Who Won the Poster War at Sundance Yesterday?


The simple of act of having your film accepted into Sundance isn't always enough -- as festival veterans know, you gotta work it. In a bid to gauge which filmmakers are flogging their wares the hardest, Movieline will periodically check in to see who's got the most posters up on Main Street, a democratic-yet-crucial metric for building buzz. So which films were yesterday's winners, and what are they about?


Yesterday was a fairly quiet start to the festival, and Main Street was all but deserted thanks to the one-two punch of Opening Night and sheets of snow. Yet, as this poster-covered sample suggests, three documentaries were marketed ubiquitously enough to win yesterday's war. Let's meet 'em!

Secrets of the Tribe

World Cinema Documentary Competition

The field of anthropology goes under the magnifying glass in this fiery investigation of the seminal research on Yanomami Indians. In the 1960s and '70s, a steady stream of anthropologists filed into the Amazon Basin to observe this "virgin" society untouched by modern life. Thirty years later, the events surrounding this infiltration have become a scandalous tale of academic ethics and infighting.

The origins of violence and war and the accuracy of data gathering are hotly debated among the scholarly clan. Soon these disputes take on Heart of Darkness overtones as they descend into shadowy allegations of sexual and medical violation.

Director José Padilha brilliantly employs two provocative strategies to raise unsettling questions about the boundaries of cultural encounters. He allows professors accused of heinous activities to defend themselves, and the Yanomami to represent their side of the story. As this riveting excavation deconstructs anthropology's colonial legacy, it challenges our society's myths of objectivity and the very notion of "the other."

12th and Delaware

U.S. Documentary Competition

On an unassuming corner in Fort Pierce, Florida, it's easy to miss the insidious war that's raging. But on each side of 12th and Delaware, soldiers stand locked in a passionate battle. On one side of the street sits an abortion clinic. On the other, a pro-life outfit often mistaken for the clinic it seeks to shut down.

Using skillful cinema-vérité observation that allows us to draw our own conclusions, Rachel Grady and Heidi Ewing, the directors of Jesus Camp, expose the molten core of America's most intractable conflict. As the pro-life volunteers paint a terrifying portrait of abortion to their clients, across the street, the staff members at the clinic fear for their doctors' lives and fiercely protect the right of their clients to choose. Shot in the year when abortion provider Dr. George Tiller was murdered in his church, the film makes these fears palpable. Meanwhile, women in need become pawns in a vicious ideological war with no end in sight.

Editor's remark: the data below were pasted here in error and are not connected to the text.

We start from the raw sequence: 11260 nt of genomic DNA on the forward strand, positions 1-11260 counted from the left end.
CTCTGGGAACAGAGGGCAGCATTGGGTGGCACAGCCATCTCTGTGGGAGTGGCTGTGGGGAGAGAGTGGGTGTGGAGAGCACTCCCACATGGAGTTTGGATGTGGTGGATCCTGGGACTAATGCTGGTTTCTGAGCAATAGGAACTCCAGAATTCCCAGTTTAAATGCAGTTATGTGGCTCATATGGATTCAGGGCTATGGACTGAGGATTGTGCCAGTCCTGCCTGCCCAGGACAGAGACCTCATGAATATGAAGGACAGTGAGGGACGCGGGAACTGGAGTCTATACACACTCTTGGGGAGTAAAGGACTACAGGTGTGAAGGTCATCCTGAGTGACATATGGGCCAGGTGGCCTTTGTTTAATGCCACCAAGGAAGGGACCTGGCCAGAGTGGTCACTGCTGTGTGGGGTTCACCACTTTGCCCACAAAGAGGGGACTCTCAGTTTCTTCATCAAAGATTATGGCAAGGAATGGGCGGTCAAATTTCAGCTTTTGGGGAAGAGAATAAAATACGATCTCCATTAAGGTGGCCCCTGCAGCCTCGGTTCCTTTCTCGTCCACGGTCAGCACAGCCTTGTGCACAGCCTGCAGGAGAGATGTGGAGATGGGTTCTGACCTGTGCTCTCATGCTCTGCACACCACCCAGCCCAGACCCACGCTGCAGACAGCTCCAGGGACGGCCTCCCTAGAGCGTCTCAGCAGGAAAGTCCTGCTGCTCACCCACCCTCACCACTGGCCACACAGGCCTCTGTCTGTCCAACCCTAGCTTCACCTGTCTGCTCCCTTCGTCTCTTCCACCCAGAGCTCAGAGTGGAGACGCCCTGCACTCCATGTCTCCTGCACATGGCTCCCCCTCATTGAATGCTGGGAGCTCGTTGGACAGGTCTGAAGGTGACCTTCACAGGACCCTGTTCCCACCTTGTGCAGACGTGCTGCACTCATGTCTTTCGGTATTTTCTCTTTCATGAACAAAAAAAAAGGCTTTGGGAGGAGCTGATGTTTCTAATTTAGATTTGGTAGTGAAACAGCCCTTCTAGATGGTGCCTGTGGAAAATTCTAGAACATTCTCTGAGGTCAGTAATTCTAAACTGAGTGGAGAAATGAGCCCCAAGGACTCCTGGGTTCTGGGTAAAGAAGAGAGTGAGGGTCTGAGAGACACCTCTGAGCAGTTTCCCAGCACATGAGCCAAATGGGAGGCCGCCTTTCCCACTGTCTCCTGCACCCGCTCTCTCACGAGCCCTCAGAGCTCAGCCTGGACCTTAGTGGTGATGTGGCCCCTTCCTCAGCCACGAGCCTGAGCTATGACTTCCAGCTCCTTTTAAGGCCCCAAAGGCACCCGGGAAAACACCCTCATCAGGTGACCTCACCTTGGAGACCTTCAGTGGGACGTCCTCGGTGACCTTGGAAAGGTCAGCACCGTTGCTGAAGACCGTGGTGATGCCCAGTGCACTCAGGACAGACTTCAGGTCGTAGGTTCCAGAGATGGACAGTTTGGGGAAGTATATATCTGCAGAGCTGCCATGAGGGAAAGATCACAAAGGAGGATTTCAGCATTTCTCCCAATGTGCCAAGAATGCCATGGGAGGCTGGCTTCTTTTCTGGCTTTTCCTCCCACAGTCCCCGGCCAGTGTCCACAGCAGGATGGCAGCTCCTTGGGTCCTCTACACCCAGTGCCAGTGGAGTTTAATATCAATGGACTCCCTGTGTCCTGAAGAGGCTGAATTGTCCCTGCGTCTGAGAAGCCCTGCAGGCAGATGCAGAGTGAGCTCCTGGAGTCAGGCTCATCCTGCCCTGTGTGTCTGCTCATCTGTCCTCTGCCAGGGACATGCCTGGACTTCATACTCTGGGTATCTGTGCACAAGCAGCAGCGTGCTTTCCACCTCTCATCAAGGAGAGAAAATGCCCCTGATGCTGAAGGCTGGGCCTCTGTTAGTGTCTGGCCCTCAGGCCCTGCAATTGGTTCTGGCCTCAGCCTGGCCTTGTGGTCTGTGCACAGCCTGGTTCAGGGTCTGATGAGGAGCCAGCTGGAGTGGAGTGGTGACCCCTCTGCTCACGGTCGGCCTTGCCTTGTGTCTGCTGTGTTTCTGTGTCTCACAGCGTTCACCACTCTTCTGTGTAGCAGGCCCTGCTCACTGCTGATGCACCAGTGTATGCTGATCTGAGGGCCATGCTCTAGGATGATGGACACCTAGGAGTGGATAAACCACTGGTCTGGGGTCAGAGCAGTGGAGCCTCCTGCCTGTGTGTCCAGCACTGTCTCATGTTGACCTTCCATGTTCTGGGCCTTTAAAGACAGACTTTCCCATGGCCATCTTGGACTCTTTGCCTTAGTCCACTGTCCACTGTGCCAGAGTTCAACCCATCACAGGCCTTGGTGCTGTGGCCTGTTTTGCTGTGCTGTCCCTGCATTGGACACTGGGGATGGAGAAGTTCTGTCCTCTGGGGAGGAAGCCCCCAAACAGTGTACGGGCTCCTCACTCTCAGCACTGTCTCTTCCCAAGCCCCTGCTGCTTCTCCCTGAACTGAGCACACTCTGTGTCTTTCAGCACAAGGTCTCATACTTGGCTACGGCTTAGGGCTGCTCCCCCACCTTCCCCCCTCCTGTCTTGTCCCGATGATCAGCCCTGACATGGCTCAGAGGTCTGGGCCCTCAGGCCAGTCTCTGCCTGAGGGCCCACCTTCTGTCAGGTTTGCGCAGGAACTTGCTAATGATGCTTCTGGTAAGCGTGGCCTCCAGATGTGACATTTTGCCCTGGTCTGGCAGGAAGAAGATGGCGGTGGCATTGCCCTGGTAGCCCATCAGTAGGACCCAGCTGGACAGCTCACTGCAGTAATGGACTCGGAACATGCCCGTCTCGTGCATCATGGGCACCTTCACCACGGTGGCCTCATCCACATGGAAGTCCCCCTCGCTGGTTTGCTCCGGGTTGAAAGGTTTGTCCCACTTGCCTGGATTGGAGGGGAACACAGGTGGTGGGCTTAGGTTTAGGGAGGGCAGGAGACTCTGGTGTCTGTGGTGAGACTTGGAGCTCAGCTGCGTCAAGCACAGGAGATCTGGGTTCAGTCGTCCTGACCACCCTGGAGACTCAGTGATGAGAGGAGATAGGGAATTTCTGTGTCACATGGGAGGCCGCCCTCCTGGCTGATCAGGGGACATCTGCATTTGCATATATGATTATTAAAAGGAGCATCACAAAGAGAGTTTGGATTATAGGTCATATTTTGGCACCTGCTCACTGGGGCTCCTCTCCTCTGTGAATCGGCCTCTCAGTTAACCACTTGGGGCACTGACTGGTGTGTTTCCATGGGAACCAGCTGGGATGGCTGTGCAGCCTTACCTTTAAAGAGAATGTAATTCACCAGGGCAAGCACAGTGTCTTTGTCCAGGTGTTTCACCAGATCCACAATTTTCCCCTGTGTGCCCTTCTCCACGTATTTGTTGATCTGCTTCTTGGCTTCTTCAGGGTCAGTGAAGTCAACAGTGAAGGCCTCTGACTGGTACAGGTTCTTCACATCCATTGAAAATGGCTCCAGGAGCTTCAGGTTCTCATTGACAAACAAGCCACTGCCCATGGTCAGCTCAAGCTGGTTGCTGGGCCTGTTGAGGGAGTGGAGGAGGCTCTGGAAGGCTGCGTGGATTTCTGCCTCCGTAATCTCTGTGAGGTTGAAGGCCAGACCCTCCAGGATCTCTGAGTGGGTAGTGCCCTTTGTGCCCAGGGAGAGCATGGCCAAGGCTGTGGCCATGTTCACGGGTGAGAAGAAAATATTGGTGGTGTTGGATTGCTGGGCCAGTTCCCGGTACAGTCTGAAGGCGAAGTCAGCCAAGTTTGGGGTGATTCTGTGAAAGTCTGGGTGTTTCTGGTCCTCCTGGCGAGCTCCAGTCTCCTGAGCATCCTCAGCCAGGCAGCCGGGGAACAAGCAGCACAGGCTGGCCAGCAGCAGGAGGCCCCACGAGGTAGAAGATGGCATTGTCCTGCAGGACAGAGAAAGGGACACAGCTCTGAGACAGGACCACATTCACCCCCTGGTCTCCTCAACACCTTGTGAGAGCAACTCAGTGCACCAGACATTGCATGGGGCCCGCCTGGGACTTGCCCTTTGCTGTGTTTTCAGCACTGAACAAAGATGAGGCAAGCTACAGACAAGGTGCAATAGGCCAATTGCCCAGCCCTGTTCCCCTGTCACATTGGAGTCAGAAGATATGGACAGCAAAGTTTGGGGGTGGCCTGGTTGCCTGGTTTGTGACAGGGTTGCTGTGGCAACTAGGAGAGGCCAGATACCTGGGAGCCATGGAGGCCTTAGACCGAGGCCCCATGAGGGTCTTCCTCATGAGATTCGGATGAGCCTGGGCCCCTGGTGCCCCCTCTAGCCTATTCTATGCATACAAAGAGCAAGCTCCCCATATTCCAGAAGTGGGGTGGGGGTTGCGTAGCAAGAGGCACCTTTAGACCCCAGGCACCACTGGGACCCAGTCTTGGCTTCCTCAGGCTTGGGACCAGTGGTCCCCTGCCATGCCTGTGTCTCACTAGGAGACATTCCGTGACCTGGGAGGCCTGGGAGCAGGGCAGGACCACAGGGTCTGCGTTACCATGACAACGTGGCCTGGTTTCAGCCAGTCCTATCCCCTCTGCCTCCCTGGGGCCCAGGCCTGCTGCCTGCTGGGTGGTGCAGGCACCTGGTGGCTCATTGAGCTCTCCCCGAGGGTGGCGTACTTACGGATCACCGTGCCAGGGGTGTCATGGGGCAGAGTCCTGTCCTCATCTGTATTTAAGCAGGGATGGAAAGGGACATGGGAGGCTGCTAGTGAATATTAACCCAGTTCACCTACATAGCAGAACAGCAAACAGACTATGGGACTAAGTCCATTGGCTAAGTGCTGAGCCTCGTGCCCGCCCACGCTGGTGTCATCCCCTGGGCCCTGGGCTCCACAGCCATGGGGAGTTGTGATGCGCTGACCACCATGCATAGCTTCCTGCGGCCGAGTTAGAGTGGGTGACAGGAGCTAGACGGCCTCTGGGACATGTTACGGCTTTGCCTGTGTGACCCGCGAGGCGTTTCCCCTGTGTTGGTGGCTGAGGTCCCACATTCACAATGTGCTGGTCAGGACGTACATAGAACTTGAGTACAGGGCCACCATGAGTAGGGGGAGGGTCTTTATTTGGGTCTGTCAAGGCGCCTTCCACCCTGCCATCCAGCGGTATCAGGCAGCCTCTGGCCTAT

A Small Act

U.S. Documentary Competition

As an impoverished boy in Kenya, Chris Mburu's life was dramatically changed when an anonymous Swedish woman sponsored his primary and secondary education. Now a Harvard-educated human-rights lawyer, he hopes to replicate the generosity he once received by founding his own scholarship fund to aid a new generation. The challenges Mburu faces instituting his new program seem at times insurmountable but lead him down the path to discovery. Who is Hilde Back, the person who signed the checks that gave him a chance to succeed?

With clarity and grace, Jennifer Arnold's film bears cinematic witness to the lasting ramifications of a small ripple of human kindness. Using a strong narrative thread, she unearths fascinating accounts and weaves them together seamlessly. It doesn't hurt that her subjects have pure motivations and back stories to match. The secret of A Small Act was destined to be discovered, if only to remind and inspire others to take such a chance--and change a life.


  • Martini Shark says:

    I remember a few years back we were stumbling down Main Street from the brewery and we ducked into the public bathrooms halfway down. One enterprising filmaker had placed stickers of their film right there in the trough of the urinal. One of our guys commented it was smart since they had a captive audience, but I pointed out as film writers we make a habit of pissing all over films and this guy only made it easier.